Canine recruiter finds right dog in Wyoming

Apr 23, 2017 By Andrea Novotny, Staff Writer

K9 and service dog recruiter Tim Matthews found one new recruit on his recent trip through Wyoming, which included stops at Casper, Cheyenne, Douglas and Riverton's Paws for Life animal shelter.

Matthews runs the 50-acre South Dakota Canine Center, located Sturgis, South Dakota, where he trains dogs in a variety of specialty fields, from therapy dogs and service dogs for people with disabilities, to bomb detection dogs in police K9 units. One sniffs out bedbugs.

"Two of my last dogs went to the New York Sheriff's Department," he said. "These two dogs, if there's crowds of people, like at the Boston Marathon bombing, they weave through the crowds of people on their own, no handler, and they'll find an element in somebody's backpack and freeze, and they got them. Shelter dogs."

Matthews tested a handful of dogs during his recent visit to Paws, and though some showed promise, none met the rigorous qualifications of Matthews' program. But his visit served another purpose: to share what he looks for with staff and volunteers at Paws so that they will be able to help spot dogs with the necessary drive, focus and temperament when one comes into the shelter, though shelter manager Gina Gladman said Paws would need more volunteers in order to identify dogs that would be a good match for the program.

Matthews regularly travels to shelters in South Dakota, and about once a month, he makes longer trips to surrounding states regionally. Thanks to local spotters in about 200 shelters in 12 states, he has to make these trips a lot less frequently now than when he started the work 12 years ago, and his success rate has gone up too.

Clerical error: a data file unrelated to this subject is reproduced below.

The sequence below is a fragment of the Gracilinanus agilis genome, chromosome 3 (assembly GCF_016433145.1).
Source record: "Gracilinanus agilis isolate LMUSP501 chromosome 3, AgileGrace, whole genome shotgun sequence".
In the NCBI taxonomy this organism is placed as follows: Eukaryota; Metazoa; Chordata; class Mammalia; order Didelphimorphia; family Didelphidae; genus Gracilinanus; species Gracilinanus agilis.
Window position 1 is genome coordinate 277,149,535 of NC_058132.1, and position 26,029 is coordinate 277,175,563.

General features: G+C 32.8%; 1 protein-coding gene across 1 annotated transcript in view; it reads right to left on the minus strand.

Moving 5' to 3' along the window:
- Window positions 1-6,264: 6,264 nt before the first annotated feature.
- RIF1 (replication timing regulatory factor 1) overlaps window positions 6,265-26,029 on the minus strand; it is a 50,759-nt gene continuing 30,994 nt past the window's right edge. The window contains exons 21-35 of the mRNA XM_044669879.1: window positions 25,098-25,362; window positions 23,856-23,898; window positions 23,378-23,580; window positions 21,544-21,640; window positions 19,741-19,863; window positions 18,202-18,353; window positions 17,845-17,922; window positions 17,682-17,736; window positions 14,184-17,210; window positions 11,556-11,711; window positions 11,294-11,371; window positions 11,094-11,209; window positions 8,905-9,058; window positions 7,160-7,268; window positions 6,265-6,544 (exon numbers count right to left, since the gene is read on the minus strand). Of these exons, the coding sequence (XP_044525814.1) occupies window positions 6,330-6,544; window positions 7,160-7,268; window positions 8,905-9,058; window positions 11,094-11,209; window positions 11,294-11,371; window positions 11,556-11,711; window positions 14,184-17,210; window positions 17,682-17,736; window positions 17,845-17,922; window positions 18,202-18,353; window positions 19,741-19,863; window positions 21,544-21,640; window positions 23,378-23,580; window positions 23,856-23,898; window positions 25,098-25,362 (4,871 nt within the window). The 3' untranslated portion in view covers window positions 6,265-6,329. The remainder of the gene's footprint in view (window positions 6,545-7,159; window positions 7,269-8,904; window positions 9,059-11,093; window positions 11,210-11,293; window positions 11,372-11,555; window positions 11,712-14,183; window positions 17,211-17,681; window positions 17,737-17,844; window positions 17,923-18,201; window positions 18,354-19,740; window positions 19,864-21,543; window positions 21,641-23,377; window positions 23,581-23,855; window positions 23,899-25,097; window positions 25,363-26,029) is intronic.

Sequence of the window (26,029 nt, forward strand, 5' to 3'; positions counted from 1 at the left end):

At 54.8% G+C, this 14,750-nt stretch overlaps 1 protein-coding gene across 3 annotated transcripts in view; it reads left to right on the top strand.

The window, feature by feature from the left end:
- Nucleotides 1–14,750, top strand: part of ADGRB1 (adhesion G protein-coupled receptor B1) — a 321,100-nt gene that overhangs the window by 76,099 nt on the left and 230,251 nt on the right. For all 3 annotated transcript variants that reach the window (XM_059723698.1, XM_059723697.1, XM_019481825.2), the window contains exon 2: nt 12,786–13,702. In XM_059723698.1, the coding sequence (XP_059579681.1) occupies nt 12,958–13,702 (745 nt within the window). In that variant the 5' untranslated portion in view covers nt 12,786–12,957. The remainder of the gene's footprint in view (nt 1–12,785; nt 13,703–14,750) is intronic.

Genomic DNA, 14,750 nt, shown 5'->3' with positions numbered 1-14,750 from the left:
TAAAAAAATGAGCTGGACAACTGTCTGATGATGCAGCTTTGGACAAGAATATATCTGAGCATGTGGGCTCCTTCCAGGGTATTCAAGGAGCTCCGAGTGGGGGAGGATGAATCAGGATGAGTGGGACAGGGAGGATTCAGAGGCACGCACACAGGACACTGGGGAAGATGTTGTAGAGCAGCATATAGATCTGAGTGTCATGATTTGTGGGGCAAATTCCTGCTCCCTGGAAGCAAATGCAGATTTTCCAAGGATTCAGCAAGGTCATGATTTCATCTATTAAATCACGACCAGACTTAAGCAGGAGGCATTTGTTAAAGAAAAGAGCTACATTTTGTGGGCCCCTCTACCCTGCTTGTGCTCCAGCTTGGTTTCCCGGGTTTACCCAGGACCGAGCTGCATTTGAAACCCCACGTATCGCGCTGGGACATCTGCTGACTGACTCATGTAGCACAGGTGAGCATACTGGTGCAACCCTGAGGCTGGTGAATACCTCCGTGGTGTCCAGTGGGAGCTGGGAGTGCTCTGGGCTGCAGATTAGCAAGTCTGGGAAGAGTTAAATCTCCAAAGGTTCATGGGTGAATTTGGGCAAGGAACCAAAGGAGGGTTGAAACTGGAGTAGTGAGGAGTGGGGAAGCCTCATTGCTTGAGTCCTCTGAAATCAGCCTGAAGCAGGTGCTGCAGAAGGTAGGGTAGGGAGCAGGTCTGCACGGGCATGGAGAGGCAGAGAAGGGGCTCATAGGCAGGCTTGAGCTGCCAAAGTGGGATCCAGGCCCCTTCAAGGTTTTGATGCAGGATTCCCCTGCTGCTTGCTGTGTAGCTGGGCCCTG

But even when one of the recruits that initially showed promise fails out of the program, Matthews' dogs never end up back in shelters -- whether that means finding them homes, or looking harder to find a good fit for them in the working world.

"We're not going to quit. If they've got the drive we'll find them a job."

Once, a black lab named Storm met all of the requirements to be detection dog, but he had bad hips. After exploring different options, Matthews tried hiding elk antlers in a field -- all of which Storm retrieved.

"The next day we had him a job as a shed hunter down in Colorado."

On the same trip that brought Matthews to Paws, he found Ruger at Laramie Peak Humane Society in Douglas.

That doesn't happen very often.

"The dogs I'm looking for are so hard to find," he said. "I look at 2000 dogs before I find one. Not every dog has the talent that we're looking for."

When he arrived at the South Dakota Canine Center, Ruger failed the search and rescue and detection programs, but passed the test to become a service dog.

"We don't know where his strength will be," Matthews said. "He's going to go into a secondary type of training center where he will be matched up with a person who needs a service dog. Since he's a young, athletic strong dog, he could be a mobility dog for somebody who has a balance problem or prosthetic arms or legs."

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